A few days ago, I came home to find the little apartment I share with Saffy and Amanda positively vibrating. The minute the lift door opened, you could feel the floor shuddering to a muffled beat.
At first, I thought the music was coming from our new neighbours, a pair of doped out advertising executives from Australia who spent all weekend either lying by the pool or standing next to a blazing barbeque.
Amanda thought one of them looked a lot like Hugh Jackman (“Have you seen him in his Speedos? Oh my God. Here, Saffy, give me back my binoculars!”) and decided that all her dating problems had been solved. Imagine her disappointment when after lying in wait all Sunday and then accidentally on purpose bumping into Matthew on his way home from the barbeque, the first thing he said was, “Oh, hi, pleased to meet you, Amanda. This is my boyfriend, Peter!”
“Seriously?” she asked. According to Peter, who turned out to be Barney Chen’s ex, Amanda spun around smartly on her heels and walked back into our apartment, slamming the door shut.
Anyway, the loud music. My first thought was to call the condo’s management office to complain, but then it occurred to me that the noise was actually coming from our flat.
I opened the door and was smacked by a solid wall of sound. The volume on our cheap-assed stereo was turned up so high, the pictures on the walls were literally shaking.
In the middle of lounge room, Saffy was gyrating, her eyes closed and her arms waving in the air, and her screaming somehow managing to rise over the ear-drum busting acoustics.
“Baby, every time I love you, in and out my life, in and out baby! Tell me!” she screeched.
In spite of the fact that I felt as if my heart was being pile driven right into the floor, there was something immediately uplifting about the song, its joyous mood overriding the complete certainty that we were probably breaking some law about public disturbance. There was something so incredibly happy about this song that without my even being aware of it, my toes started tapping and the body began moving. By the time Saffy noticed that there was someone else in the room, I had already joined her in the middle of the room dancing.
We played Michael Jackson’s ‘Love Never Felt So Good’ at least another six times, dancing like there was no tomorrow, before we collapsed in sweaty piles on the sofa.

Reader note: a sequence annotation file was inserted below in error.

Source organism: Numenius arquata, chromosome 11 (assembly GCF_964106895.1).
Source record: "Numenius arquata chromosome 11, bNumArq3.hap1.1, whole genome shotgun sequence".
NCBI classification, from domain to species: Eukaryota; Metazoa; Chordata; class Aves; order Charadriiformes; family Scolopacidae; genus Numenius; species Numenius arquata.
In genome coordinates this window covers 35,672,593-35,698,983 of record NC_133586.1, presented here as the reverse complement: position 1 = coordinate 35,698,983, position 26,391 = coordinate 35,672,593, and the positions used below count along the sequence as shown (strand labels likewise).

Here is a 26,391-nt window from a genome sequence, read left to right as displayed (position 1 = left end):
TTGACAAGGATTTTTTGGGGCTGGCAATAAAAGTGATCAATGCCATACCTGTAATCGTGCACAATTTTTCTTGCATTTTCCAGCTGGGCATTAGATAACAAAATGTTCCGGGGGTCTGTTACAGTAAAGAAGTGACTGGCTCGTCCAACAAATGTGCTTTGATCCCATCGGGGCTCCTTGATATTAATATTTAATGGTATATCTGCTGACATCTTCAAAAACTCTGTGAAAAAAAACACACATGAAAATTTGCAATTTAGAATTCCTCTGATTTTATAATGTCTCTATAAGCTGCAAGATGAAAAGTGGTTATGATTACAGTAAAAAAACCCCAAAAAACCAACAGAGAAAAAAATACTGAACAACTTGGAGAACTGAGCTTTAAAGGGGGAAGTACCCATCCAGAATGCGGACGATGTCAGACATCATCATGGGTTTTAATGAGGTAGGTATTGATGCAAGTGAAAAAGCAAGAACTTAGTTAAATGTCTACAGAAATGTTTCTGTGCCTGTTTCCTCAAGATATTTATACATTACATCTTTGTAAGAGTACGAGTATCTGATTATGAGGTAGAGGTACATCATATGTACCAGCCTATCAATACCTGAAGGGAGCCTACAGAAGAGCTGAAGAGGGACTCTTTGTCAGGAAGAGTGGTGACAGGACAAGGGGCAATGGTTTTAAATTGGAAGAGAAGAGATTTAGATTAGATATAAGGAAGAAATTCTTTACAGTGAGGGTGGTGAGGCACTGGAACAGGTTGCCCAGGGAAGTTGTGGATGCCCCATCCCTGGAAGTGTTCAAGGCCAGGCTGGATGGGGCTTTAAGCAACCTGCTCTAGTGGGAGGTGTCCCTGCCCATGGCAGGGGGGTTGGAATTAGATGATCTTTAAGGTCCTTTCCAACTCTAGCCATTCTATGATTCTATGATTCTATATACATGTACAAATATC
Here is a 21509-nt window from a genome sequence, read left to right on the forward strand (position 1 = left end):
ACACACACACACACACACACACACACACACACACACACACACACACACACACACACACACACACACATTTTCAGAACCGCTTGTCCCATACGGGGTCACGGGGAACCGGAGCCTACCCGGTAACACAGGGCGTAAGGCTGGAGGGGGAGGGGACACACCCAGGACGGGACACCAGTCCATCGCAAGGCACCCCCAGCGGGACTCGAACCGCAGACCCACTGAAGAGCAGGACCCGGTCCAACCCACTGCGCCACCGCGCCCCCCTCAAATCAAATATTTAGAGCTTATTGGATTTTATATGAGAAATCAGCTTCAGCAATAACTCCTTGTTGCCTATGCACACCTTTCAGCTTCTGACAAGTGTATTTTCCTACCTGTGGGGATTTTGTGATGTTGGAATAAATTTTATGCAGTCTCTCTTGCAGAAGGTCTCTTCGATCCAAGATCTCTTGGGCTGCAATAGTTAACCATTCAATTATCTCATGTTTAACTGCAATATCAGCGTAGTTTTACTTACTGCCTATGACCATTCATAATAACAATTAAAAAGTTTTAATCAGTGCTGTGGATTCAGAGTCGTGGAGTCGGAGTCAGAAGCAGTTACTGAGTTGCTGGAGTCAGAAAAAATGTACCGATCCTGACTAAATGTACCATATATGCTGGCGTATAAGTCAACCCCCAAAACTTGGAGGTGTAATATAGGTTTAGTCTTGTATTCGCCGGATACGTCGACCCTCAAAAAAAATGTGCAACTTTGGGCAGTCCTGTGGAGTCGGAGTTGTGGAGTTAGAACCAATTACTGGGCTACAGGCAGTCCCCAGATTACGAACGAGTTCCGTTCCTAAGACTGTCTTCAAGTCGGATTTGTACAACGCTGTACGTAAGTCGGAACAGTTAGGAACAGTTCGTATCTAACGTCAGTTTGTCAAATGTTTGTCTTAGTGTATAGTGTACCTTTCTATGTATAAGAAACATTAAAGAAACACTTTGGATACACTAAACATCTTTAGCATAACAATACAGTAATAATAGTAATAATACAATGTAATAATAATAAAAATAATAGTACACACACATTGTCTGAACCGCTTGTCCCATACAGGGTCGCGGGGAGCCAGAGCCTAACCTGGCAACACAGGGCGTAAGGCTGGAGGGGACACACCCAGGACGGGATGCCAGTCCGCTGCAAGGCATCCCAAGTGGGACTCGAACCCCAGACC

“Isn’t this just the best song ever?” Saffy sighed, her skin glowing with an unaccustomed flush. “Amazing that he never released it. So much better than some of his later ones about healing the world and saving the children because they are our future and stuff. Those songs were so depressing, lemme tell ya!”
“Nobody writes songs like this anymore,” I said.
“I wonder what else he had hidden away in Wonderland!”
“Neverland,” I said.
“You’re being annoying now,” Saffy said.
Of course, you can imagine what happened when we discovered there was an extended version of the song featuring Justin Timberlake. Saffy ran the music video on our TV, cranked up the volume and we spent the rest of the afternoon trying to recreate the dance moves in our living room.
“My God, that Justin Timberlake can really move!” Saffy reported to Amanda later that night.
Amanda looked doubtful. “Michael Jackson? Really? I just started losing interest in him when he started singing about angels and saving the planet…”
Saffy waved her hand. “This song is from before he went all Greenpeace on us. Here, lemme play it for you!”
Which is how half an hour later, we were still dancing and singing at the top of our voices.
“Oh my God, this song is so fun!” Amanda yelled.
“Gotta fly, gotta sing, can’t believe I can’t take it, cause baby, every time I love you!” Saffy shouted as she stood in front of a fan, the wind whipping her shirt around, while her hair did a remarkable impersonation of Michael Jackson’s.
The next morning, Barney Chen rang to say that Peter had asked him to ask us if we could lower the volume on our music. “He says it’s like living right next to a nightclub!” he growled. “What’s going on over there?”
“It’s Michael Jackson’s ‘Love Never Felt So Good’!”
Barney’s judgmental tone changed immediately. “Oh my God, I love that song! Are you doing one of those looping dance-a-thons? Is that what you guys were doing? I am so coming over tonight!”
Sharyn says single people just have the best fun. For once, no one is contradicting her.